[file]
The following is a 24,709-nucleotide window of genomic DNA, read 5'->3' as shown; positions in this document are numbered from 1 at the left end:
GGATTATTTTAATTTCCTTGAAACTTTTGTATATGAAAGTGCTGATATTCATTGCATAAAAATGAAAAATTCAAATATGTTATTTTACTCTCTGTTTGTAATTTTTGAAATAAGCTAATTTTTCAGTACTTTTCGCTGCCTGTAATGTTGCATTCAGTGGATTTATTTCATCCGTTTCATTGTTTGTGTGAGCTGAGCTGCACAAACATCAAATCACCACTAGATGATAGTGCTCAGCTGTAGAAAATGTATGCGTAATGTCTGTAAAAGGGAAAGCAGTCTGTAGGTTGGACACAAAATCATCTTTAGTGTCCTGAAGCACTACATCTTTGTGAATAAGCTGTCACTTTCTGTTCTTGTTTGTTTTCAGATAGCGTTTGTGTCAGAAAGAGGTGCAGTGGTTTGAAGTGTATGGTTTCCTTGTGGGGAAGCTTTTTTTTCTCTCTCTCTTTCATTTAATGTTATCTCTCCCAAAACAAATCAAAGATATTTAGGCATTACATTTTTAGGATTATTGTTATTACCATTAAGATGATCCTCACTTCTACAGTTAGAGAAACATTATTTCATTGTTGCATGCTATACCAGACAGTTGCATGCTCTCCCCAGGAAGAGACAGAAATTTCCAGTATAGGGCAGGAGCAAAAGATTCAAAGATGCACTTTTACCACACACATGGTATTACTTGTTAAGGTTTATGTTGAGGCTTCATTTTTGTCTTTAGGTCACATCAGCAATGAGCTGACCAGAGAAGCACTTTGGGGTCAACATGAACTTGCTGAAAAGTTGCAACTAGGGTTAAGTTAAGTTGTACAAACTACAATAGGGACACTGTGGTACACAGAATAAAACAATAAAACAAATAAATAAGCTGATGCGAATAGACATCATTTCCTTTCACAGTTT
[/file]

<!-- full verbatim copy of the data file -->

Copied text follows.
The following is a 24,709-nucleotide window of genomic DNA, read 5'->3' as shown; positions in this document are numbered from 1 at the left end:
GGATTATTTTAATTTCCTTGAAACTTTTGTATATGAAAGTGCTGATATTCATTGCATAAAAATGAAAAATTCAAATATGTTATTTTACTCTCTGTTTGTAATTTTTGAAATAAGCTAATTTTTCAGTACTTTTCGCTGCCTGTAATGTTGCATTCAGTGGATTTATTTCATCCGTTTCATTGTTTGTGTGAGCTGAGCTGCACAAACATCAAATCACCACTAGATGATAGTGCTCAGCTGTAGAAAATGTATGCGTAATGTCTGTAAAAGGGAAAGCAGTCTGTAGGTTGGACACAAAATCATCTTTAGTGTCCTGAAGCACTACATCTTTGTGAATAAGCTGTCACTTTCTGTTCTTGTTTGTTTTCAGATAGCGTTTGTGTCAGAAAGAGGTGCAGTGGTTTGAAGTGTATGGTTTCCTTGTGGGGAAGCTTTTTTTTCTCTCTCTCTTTCATTTAATGTTATCTCTCCCAAAACAAATCAAAGATATTTAGGCATTACATTTTTAGGATTATTGTTATTACCATTAAGATGATCCTCACTTCTACAGTTAGAGAAACATTATTTCATTGTTGCATGCTATACCAGACAGTTGCATGCTCTCCCCAGGAAGAGACAGAAATTTCCAGTATAGGGCAGGAGCAAAAGATTCAAAGATGCACTTTTACCACACACATGGTATTACTTGTTAAGGTTTATGTTGAGGCTTCATTTTTGTCTTTAGGTCACATCAGCAATGAGCTGACCAGAGAAGCACTTTGGGGTCAACATGAACTTGCTGAAAAGTTGCAACTAGGGTTAAGTTAAGTTGTACAAACTACAATAGGGACACTGTGGTACACAGAATAAAACAATAAAACAAATAAATAAGCTGATGCGAATAGACATCATTTCCTTTCACAGTTT